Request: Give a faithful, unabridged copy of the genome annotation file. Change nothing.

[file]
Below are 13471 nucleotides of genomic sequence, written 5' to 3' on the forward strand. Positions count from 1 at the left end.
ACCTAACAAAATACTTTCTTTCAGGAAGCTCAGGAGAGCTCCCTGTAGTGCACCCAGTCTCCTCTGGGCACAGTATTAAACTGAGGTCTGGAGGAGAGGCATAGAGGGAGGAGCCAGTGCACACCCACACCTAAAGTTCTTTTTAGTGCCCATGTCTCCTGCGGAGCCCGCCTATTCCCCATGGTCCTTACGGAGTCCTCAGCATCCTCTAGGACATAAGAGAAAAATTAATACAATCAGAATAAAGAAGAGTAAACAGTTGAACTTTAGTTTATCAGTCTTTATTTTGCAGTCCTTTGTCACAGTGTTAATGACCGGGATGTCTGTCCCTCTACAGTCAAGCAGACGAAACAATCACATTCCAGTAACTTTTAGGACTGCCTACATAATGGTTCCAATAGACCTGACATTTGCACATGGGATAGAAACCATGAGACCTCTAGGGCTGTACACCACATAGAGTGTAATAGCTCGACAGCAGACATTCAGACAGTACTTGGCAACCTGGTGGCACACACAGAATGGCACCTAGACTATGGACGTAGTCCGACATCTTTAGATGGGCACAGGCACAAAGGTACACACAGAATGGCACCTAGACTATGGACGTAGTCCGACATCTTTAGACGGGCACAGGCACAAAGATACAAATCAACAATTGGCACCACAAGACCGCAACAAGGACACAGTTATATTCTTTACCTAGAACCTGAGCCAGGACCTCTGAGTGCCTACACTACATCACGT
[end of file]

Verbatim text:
Below are 13471 nucleotides of genomic sequence, written 5' to 3' on the forward strand. Positions count from 1 at the left end.
ACCTAACAAAATACTTTCTTTCAGGAAGCTCAGGAGAGCTCCCTGTAGTGCACCCAGTCTCCTCTGGGCACAGTATTAAACTGAGGTCTGGAGGAGAGGCATAGAGGGAGGAGCCAGTGCACACCCACACCTAAAGTTCTTTTTAGTGCCCATGTCTCCTGCGGAGCCCGCCTATTCCCCATGGTCCTTACGGAGTCCTCAGCATCCTCTAGGACATAAGAGAAAAATTAATACAATCAGAATAAAGAAGAGTAAACAGTTGAACTTTAGTTTATCAGTCTTTATTTTGCAGTCCTTTGTCACAGTGTTAATGACCGGGATGTCTGTCCCTCTACAGTCAAGCAGACGAAACAATCACATTCCAGTAACTTTTAGGACTGCCTACATAATGGTTCCAATAGACCTGACATTTGCACATGGGATAGAAACCATGAGACCTCTAGGGCTGTACACCACATAGAGTGTAATAGCTCGACAGCAGACATTCAGACAGTACTTGGCAACCTGGTGGCACACACAGAATGGCACCTAGACTATGGACGTAGTCCGACATCTTTAGATGGGCACAGGCACAAAGGTACACACAGAATGGCACCTAGACTATGGACGTAGTCCGACATCTTTAGACGGGCACAGGCACAAAGATACAAATCAACAATTGGCACCACAAGACCGCAACAAGGACACAGTTATATTCTTTACCTAGAACCTGAGCCAGGACCTCTGAGTGCCTACACTACATCACGT